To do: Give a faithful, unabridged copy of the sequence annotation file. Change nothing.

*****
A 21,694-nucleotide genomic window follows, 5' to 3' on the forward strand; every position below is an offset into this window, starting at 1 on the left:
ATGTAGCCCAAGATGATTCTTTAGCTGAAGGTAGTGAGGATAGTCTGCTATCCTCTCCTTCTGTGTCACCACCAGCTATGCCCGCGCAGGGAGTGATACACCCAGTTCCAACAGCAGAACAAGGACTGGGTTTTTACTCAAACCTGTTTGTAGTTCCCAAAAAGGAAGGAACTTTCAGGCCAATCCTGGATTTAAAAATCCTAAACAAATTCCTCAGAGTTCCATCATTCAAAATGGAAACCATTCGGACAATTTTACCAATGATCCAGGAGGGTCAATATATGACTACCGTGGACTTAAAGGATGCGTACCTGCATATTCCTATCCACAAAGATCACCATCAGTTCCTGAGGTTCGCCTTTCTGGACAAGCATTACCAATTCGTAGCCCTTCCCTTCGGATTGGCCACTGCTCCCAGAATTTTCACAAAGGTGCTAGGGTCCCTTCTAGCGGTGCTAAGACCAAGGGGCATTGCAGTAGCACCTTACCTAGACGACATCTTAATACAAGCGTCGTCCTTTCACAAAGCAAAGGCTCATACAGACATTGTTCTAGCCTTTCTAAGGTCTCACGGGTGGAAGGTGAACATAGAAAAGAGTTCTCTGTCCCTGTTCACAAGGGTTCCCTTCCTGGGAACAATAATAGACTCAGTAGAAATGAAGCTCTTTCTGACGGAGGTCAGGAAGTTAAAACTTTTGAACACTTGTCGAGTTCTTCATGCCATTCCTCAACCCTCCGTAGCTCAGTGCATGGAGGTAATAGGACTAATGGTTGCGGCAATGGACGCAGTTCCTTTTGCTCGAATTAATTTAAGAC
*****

A 21,694-nucleotide genomic window follows, 5' to 3' on the forward strand; every position below is an offset into this window, starting at 1 on the left:
ATGTAGCCCAAGATGATTCTTTAGCTGAAGGTAGTGAGGATAGTCTGCTATCCTCTCCTTCTGTGTCACCACCAGCTATGCCCGCGCAGGGAGTGATACACCCAGTTCCAACAGCAGAACAAGGACTGGGTTTTTACTCAAACCTGTTTGTAGTTCCCAAAAAGGAAGGAACTTTCAGGCCAATCCTGGATTTAAAAATCCTAAACAAATTCCTCAGAGTTCCATCATTCAAAATGGAAACCATTCGGACAATTTTACCAATGATCCAGGAGGGTCAATATATGACTACCGTGGACTTAAAGGATGCGTACCTGCATATTCCTATCCACAAAGATCACCATCAGTTCCTGAGGTTCGCCTTTCTGGACAAGCATTACCAATTCGTAGCCCTTCCCTTCGGATTGGCCACTGCTCCCAGAATTTTCACAAAGGTGCTAGGGTCCCTTCTAGCGGTGCTAAGACCAAGGGGCATTGCAGTAGCACCTTACCTAGACGACATCTTAATACAAGCGTCGTCCTTTCACAAAGCAAAGGCTCATACAGACATTGTTCTAGCCTTTCTAAGGTCTCACGGGTGGAAGGTGAACATAGAAAAGAGTTCTCTGTCCCTGTTCACAAGGGTTCCCTTCCTGGGAACAATAATAGACTCAGTAGAAATGAAGCTCTTTCTGACGGAGGTCAGGAAGTTAAAACTTTTGAACACTTGTCGAGTTCTTCATGCCATTCCTCAACCCTCCGTAGCTCAGTGCATGGAGGTAATAGGACTAATGGTTGCGGCAATGGACGCAGTTCCTTTTGCTCGAATTAATTTAAGAC